November 2019: The pilot scheme of Special Constables in the Cairngorms National Park was an absolute failure as a grand total of zero wildlife crimes were recorded by the Special Constables but plenty were reported by others (see here).

June 2020: Mark Ruskell (Scottish Greens) proposed further powers for the SSPCA at Stage 2 of the Animals and Wildlife Bill. The latest Environment Minister, Mairi Gougeon persuaded him to withdraw the proposed amendment on the basis that she’d consider establishing a taskforce to convene ‘this summer’ to consider increased powers (see here).

December 2020: Mark Ruskell (Scottish Greens) submits two Parliamentary questions asking about the status of the taskforce and who is serving on it (see here).

January 2021: New Environment Minister Ben Macpherson says the taskforce has not yet been appointed but that it is “expected to be established later this year“ (see here).

September 2021: In the 2021 to 2022 Programme for Government it was announced that the ‘independent taskforce [Ed: still to be appointed] will report before the end of 2022’ (see here).

May 3 2022: In an interview with Max Wiszniewski of the REVIVE coalition for grouse moor reform, new Environment Minister Mairi McAllan said: “It’s imminent and I wish I could tell you today but we are just finalising the last few points for the membership but I’m hoping to be able to make an announcement about that in the next few weeks“ (see here).

1 July 2022: Scottish Government announces Susan Davies has been appointed to lead the taskforce review and will ‘publish a report later this year’ (see here).

27 December 2022: A Scottish Government spokesperson tells Scotsman journalist the taskforce has completed its review and its findings will be published ‘within weeks’ (see here).

31 January 2023: An FoI response from the Scottish Government to this blog’s author reveals the Taskforce’s review was submitted to the Scottish Government on 22nd October 2022 and will be published ‘prior to summer 2023’.

7 February 2023: Scottish Government tells journalist from The Scotsman that it will provide a response at the same time the Taskforce review on SSPCA powers is published (here).

13 thoughts on “Wildlife crime: key conservation organisations ‘excluded’ from Scottish Government’s review on increasing SSPCA powers”

      1. This happens the world over. Where there is a lucrative industry at stake, wildlife will foot the bill and wildlife protection goes out of the window. The protectors of wildlife have very little room to impact their say. Look at Canadian seals, Japanese whaling, Faroe Island dolphins, Sumatra Orang Utangs, the list is endless.

  1. This would not be the only SG committee just inviting the views they want to hear, they have form for this. It might also be of interest to look into grant funding of the attendees as in other cases it has been found that a majority of charitable organisations giving evidence have been heavily funded by SG itself and therefore, one might speculate, have a strong financial incentive to tell SG what they want to hear.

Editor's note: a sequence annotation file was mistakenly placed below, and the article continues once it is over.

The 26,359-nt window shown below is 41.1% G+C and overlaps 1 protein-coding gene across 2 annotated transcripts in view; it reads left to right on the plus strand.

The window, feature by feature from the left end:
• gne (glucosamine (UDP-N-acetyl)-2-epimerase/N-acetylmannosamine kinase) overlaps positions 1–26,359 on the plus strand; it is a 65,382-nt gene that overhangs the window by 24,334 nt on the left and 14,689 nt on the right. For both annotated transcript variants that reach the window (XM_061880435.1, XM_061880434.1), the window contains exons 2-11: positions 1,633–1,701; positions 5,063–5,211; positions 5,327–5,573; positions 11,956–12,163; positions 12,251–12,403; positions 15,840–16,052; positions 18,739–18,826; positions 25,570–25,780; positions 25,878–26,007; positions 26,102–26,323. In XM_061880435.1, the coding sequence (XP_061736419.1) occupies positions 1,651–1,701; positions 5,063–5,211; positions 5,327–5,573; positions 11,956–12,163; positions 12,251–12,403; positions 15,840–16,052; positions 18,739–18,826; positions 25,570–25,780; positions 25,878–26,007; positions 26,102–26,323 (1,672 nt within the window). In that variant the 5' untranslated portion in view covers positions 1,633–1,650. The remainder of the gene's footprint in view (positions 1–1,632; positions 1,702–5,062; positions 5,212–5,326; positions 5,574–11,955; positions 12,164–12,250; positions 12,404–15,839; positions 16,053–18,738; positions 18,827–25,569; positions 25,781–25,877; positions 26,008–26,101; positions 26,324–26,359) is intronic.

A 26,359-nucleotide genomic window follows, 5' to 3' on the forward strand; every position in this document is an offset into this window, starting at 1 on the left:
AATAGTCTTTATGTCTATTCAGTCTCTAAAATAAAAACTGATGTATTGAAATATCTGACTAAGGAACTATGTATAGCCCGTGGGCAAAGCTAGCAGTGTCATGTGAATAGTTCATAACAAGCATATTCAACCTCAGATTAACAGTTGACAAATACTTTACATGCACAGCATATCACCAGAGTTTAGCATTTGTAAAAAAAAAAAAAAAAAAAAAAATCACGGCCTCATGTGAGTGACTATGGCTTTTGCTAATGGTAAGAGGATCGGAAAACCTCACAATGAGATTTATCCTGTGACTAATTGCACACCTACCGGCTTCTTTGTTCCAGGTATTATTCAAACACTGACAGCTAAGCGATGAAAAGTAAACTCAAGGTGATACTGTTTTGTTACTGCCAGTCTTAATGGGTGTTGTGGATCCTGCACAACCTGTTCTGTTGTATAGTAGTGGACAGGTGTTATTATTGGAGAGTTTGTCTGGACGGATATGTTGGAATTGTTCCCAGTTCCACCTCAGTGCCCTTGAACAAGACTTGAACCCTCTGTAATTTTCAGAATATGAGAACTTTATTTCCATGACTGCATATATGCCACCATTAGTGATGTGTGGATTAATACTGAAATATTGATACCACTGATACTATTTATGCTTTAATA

2. Three immediate thoughts:

    (1) Ruth’s tenacity is really quite remarkable. We would be in dire straights without her.

    (2) The SNP’s performance in government has been lamentable on this issue.

    (3) The official response tends to imply that the Chair was responsible for choosing participants, but is ambiguous – perhaps deliberately so (it would have been simplicity itself for the response to have included the list of key stakeholders and those who had previously engaged with the Scottish Government on this issue).

    1. Point (3) above is particularly interesting and relevant, given that the Chair’s LinkedIn account shows that she was Director of Conservation at Scottish Wildlife Trust, one of the non-included organisations, from May 2016 to January 2019. Prior to this she was the Acting CEO of SNH, from which it is reasonable to assume that she would have been aware of the existence of all of the missing organisations. It is particularly pertinent that the SG’s FOI response refers to a list of ‘key’ stakeholders, ie parties who were considered to be of more than peripheral significance. It will be interesting to see the full list.

  3. Doesn’t surprise me in the least. It is so disappointing that an organisation like the SSPCA with a great track record for investigating criminal behaviour will unlikely be given the task to help root out the countryside crime set..

  4. Few will be surprised by the Scottish Goverments kiddy-on “reforms” to wildlife crime and no one will be surprised by the SCottish Government booting the can down the road.

  5. It is a catalogue of obfuscation and delay for the past 12 years. It seems that there is no political will for change and to allow the SSPCA to be involved in tackling wildlife crime. The bias in the selection of participants is something that can be challenged legally as has been stated. Why rig it all to prevent the SSPCA from having new powers? It would be interesting to know if any of the shooting, hunting and various criminals who kill wildlife, are donors to the SNP, or Greens.